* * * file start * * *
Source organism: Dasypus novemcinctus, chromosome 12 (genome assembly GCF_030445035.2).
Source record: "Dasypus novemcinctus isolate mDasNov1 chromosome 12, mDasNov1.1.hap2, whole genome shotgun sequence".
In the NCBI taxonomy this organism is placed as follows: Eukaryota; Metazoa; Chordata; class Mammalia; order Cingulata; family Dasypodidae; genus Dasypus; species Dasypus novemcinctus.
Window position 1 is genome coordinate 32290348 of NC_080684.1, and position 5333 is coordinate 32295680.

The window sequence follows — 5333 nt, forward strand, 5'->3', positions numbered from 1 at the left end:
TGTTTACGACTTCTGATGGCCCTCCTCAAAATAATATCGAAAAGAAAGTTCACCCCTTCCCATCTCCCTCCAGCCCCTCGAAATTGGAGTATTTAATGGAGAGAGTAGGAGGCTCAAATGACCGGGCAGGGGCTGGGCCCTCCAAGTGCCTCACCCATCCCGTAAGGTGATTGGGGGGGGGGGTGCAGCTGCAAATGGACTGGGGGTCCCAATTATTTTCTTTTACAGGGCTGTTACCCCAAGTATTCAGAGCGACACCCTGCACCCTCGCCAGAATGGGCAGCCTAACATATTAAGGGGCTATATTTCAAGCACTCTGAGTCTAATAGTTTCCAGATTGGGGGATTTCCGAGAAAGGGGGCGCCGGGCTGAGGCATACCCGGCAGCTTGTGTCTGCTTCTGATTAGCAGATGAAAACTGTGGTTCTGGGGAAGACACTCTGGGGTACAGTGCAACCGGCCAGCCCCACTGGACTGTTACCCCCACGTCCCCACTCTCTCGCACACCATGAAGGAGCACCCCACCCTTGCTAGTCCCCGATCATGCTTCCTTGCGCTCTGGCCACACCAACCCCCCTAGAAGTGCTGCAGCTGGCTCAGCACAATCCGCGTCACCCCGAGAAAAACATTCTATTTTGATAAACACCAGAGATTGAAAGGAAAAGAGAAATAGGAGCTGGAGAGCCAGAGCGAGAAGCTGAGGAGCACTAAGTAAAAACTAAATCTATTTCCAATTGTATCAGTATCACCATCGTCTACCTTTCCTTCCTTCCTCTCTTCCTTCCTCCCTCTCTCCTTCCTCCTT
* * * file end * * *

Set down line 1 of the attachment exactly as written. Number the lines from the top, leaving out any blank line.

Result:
Source organism: Dasypus novemcinctus, chromosome 12 (genome assembly GCF_030445035.2).